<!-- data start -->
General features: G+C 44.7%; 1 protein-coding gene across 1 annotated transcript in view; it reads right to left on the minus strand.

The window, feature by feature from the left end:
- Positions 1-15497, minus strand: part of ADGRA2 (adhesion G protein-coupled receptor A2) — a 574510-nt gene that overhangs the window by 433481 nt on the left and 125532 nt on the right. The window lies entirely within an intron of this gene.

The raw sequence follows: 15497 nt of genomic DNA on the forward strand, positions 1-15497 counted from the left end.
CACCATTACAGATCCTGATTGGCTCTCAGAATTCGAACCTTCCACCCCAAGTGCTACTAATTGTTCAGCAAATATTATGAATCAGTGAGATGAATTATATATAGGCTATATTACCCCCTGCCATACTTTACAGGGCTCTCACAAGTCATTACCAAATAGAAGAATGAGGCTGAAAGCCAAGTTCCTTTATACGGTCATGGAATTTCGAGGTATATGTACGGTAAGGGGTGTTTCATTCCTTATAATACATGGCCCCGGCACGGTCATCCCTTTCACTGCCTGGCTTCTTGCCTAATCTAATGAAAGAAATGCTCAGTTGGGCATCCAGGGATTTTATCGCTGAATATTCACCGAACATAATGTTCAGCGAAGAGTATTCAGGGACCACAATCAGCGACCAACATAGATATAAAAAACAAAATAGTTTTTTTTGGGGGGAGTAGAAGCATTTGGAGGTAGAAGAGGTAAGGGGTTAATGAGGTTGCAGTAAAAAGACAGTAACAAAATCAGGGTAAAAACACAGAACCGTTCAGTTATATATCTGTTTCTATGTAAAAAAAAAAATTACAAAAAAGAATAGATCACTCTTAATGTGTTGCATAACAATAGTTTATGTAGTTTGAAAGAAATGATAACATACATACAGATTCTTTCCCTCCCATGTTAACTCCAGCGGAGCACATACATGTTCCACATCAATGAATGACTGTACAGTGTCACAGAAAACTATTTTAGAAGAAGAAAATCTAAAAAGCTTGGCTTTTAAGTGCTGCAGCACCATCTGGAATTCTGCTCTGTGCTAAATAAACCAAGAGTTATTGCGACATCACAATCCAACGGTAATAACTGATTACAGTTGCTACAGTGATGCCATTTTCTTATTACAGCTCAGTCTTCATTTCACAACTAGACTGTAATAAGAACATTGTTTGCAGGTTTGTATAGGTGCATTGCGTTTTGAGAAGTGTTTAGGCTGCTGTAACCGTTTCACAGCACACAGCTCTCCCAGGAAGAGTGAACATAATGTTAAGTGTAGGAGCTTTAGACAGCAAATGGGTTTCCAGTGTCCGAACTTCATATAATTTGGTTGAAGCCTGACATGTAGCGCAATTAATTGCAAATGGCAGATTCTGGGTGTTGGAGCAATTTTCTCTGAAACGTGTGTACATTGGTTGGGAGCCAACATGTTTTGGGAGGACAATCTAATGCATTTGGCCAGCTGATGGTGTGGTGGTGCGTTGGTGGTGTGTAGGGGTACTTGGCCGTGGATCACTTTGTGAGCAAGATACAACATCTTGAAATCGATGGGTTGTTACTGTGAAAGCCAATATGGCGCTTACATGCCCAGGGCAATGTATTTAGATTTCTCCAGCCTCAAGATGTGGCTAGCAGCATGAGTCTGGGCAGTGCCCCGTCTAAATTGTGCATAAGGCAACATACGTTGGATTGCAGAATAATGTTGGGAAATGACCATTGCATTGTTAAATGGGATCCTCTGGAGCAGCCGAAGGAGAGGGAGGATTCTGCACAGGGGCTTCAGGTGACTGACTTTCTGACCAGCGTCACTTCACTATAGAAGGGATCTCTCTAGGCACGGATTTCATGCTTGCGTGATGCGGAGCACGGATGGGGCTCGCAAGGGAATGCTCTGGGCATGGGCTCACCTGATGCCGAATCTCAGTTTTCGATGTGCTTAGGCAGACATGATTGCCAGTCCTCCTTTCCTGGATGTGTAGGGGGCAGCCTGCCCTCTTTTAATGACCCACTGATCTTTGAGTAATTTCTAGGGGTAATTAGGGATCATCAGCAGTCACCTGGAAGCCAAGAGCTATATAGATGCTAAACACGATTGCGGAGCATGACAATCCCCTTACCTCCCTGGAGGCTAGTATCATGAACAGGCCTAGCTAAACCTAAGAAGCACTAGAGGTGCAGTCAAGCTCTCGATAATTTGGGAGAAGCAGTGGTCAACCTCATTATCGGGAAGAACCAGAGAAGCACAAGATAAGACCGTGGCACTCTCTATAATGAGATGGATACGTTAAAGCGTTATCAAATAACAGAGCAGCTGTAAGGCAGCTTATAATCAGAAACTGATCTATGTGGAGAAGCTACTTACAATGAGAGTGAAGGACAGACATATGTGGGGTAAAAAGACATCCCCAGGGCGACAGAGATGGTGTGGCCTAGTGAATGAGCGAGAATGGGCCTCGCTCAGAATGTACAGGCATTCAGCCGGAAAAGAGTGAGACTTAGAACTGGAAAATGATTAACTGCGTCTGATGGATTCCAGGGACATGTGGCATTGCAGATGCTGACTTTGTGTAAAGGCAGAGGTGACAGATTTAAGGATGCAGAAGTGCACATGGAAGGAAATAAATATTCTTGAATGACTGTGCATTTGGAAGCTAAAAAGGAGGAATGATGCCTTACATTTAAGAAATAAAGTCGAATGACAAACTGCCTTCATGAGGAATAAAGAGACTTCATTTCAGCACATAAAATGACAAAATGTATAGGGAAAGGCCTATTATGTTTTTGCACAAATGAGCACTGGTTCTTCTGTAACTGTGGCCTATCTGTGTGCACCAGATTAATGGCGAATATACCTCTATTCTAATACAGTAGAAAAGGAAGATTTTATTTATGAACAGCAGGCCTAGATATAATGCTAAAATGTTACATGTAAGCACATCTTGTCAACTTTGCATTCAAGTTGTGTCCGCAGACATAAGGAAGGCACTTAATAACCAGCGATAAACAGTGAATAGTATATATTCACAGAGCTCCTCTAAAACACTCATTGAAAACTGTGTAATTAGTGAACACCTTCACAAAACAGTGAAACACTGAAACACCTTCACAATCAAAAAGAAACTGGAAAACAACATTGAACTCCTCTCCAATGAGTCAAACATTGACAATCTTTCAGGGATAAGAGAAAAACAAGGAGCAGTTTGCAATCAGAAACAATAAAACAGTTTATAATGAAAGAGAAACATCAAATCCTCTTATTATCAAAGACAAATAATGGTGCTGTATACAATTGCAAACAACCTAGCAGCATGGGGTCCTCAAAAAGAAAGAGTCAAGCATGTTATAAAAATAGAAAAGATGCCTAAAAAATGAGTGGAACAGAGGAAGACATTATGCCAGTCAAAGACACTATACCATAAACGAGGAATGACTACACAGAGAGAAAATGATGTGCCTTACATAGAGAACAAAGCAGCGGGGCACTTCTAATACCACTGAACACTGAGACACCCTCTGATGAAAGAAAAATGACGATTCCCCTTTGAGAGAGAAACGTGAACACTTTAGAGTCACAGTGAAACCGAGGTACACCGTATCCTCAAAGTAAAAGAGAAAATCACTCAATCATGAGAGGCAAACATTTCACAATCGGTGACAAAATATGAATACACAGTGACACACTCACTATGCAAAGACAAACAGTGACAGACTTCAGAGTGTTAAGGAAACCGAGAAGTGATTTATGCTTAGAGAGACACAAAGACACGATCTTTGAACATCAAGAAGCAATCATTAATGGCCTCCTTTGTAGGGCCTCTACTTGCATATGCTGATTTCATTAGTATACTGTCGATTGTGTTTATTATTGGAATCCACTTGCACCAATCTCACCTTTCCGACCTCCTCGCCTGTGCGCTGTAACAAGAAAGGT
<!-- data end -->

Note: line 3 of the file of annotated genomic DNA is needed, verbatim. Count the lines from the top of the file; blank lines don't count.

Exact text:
- Positions 1-15497, minus strand: part of ADGRA2 (adhesion G protein-coupled receptor A2) — a 574510-nt gene that overhangs the window by 433481 nt on the left and 125532 nt on the right. The window lies entirely within an intron of this gene.